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Monday, June 5, 2023

Using Awards Lists As a RA Tool: Thriller Awards Edition

This is part of my ongoing series on using Awards Lists as a RA tool. Click here for all posts in the series in reverse chronological order. Click here for the first post which outlines the details how to use awards lists as a RA tool. 

The International Thriller Writers Awards were announced over the weekend and it was a sweep by women! The results are here via File 770, but below is the list of all of the nominees (via the Thriller Writers site which hasn't been updated yet) where I have bolded the winners and added links to my reviews where applicable (more on that below as well)

After the awards list, please stick around for some comments by me that address the RA implications, and note, I have more to say than the usual things that come up in that link at the top of the page.

Click here for ITW Swards site


  • The Violence, by Delilah S. Dawson (Del Rey)
  • Things We Do in the Dark, by Jennifer Hillier (Minotaur)
  • The Fervor, by Alma Katsu (Putnam)
  • The Children on the Hill, by Jennifer McMahon (Simon & Schuster)
  • Two Nights in Lisbon, by Chris Pavone (MCD)
  • Sundial, by Catriona Ward (Macmillan)


  • Young Rich Widows, by Kimberly Belle, Fargo Layne, Cate Holahan, and Vanessa Lillie; narrated by Dina Pearlman, Karissa Vacker, Helen Laser, and Ariel Blake (Audible)
  • The Lies I Tell, by Julie Clark; narrated by Anna Caputo and Amanda Dolan (Audible)
  • The Photo Thief, by J.L. Delozier; narrated by Rachel L. Jacobs and Jeffrey Kafer (CamCat)
  • Things We Do in the Dark, by Jennifer Hillier; narrated by Carla Vega (Macmillan Audio)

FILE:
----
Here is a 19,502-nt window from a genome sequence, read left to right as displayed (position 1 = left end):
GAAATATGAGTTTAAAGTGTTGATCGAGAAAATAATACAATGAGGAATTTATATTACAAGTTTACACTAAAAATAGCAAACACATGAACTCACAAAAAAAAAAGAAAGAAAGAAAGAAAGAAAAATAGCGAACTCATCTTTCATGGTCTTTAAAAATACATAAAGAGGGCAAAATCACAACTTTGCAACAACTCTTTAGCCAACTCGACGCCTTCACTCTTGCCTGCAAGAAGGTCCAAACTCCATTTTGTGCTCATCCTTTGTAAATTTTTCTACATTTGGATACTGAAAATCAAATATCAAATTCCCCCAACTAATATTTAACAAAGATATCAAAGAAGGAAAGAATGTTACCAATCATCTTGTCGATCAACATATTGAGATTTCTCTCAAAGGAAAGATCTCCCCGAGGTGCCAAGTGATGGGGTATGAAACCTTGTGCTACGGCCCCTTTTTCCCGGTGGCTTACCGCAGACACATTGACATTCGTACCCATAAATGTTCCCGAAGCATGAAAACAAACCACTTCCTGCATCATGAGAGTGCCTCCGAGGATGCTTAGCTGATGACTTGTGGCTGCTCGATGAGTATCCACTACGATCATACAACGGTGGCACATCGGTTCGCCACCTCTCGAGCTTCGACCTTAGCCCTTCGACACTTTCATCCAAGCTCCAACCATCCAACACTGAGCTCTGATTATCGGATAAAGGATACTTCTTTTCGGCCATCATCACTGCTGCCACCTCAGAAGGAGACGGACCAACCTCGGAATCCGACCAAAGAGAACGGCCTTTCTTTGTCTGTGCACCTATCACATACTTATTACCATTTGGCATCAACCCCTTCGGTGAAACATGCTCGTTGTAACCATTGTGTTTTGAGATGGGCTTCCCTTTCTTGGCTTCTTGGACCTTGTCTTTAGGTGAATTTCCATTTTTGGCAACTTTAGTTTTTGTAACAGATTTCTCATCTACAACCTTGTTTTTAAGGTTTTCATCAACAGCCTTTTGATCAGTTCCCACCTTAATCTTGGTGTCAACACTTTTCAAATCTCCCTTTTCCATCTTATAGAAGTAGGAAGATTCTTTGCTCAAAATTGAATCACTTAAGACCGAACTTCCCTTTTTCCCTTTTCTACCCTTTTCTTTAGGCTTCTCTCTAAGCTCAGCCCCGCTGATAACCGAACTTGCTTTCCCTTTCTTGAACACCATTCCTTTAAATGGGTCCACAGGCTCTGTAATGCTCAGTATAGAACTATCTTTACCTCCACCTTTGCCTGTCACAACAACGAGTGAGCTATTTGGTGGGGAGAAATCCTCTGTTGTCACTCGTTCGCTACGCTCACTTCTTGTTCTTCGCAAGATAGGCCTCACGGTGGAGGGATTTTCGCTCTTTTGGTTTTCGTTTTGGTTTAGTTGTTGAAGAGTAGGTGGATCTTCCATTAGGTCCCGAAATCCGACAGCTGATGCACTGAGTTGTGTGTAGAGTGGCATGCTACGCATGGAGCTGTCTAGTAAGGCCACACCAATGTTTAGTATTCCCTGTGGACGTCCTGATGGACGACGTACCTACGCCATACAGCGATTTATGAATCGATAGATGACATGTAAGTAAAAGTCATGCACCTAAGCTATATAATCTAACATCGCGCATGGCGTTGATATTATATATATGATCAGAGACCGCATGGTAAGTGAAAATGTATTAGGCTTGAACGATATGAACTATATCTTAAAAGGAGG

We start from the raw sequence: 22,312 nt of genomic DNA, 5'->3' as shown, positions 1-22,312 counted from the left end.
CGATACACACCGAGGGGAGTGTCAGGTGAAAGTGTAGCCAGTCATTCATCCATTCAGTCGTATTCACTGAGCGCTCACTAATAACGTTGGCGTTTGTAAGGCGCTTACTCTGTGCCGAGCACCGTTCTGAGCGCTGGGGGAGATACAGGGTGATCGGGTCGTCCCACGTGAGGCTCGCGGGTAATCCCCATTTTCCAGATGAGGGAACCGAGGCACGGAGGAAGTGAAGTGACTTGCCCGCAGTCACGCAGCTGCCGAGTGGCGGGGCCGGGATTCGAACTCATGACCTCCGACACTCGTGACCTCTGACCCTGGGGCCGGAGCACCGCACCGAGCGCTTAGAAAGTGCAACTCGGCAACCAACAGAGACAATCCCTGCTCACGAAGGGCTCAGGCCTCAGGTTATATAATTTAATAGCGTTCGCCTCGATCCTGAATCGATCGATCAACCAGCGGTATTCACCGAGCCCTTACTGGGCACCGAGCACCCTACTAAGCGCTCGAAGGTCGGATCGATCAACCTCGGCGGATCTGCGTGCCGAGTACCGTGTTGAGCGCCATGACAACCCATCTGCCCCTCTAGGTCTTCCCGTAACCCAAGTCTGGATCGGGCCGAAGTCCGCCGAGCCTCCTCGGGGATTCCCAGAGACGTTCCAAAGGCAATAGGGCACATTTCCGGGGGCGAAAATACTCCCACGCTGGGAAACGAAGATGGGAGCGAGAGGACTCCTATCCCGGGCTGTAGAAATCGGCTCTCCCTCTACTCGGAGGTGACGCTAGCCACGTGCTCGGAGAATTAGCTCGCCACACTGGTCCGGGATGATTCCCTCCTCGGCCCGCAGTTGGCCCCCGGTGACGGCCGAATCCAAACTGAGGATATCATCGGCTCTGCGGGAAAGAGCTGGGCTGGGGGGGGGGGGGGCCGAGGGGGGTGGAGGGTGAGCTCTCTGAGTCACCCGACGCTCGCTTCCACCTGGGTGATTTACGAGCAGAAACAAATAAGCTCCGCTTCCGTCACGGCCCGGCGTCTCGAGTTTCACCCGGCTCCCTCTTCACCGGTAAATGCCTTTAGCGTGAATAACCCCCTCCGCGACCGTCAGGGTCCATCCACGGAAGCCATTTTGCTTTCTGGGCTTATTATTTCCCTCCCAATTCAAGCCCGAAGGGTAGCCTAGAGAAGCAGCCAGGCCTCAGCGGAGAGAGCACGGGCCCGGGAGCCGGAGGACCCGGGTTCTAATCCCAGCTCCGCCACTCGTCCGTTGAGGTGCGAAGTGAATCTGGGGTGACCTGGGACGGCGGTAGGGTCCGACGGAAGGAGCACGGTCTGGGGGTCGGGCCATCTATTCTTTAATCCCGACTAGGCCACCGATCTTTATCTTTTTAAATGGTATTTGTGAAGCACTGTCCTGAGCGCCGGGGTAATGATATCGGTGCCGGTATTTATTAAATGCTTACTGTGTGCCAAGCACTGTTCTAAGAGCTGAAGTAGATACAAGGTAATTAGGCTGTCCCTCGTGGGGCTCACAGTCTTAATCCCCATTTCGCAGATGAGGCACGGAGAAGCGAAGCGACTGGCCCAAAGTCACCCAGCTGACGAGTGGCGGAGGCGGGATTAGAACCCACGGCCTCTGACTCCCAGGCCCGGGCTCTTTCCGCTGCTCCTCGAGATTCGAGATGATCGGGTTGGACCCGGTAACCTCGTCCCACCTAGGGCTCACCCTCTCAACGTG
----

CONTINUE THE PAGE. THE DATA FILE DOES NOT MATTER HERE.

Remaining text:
• The Silent Woman, by Minka Kent; narrated by Christine Lakin and Kate Rudd (Blackstone)


  • The Resemblance, by Lauren Nossett (Flatiron)
  • Blood Sugar, by Sascha Rothchild (Putnam)
  • Dirt Creek (aka Dirt Town), by Hayley Scrivenor (Flatiron)
  • A Flicker in the Dark, by Stacy Willingham (Minotaur)
  • The Fields, by Erin Young (Flatiron)


  • The Lies I Told, by Mary Burton (Montlake)
  • No Place to Run, by Mark Edwards (Thomas & Mercer)
  • Unmissing, by Minka Kent (Thomas & Mercer)
  • The Housemaid, by Freida McFadden (Grand Central)
  • Anywhere You Run, by Wanda Morris (Morrow)
  • The Couple Upstairs, by Holly Wainwright (Pan Macmillan)
  • The Patient’s Secret, by Loreth Anne White (Montlake)


  • “Russian for Beginners,” by Dominique Bibeau (Ellery Queen Mystery Magazine [EQMM], March/April 2022)
  • “The Gift,” by Barb Goffman (from Land of 10,000 Thrills, edited by Greg Herren; Down & Out)
  • “Publish or Perish,” by Smita Harish Jain (EQMM, September/October 2022)
  • “33 Clues Into the Disappearance of My Sister,” by Joyce Carol Oates (EQMM, March/April 2022)
  • “Schrödinger, Cat,” by Anna Scotti (EQMM, March/April 2022)
  • “Stockholm,” by Catherine Steadman (Amazon Original Stories)


  • Our Crooked Hearts, by Melissa Albert (Flatiron)
  • Sugaring Off, by Gillian French (Algonquin Young Readers)
  • Daughter, by Kate McLaughlin (Wednesday)
  • What’s Coming to Me, by Francesca Padilla (Soho Teen)
  • I’m the Girl, by Courtney Summers (Wednesday)


  • Evasive Species, by Bill Byrnes (Self-published)
  • The Couple at Causeway Cottage, by Diane Jeffrey (HarperCollins)
  • The Seven Truths of Hannah Baxter, by Grant McKenzie (Self-published)
  • The Hollow Place, by Rick Mofina (Self-published)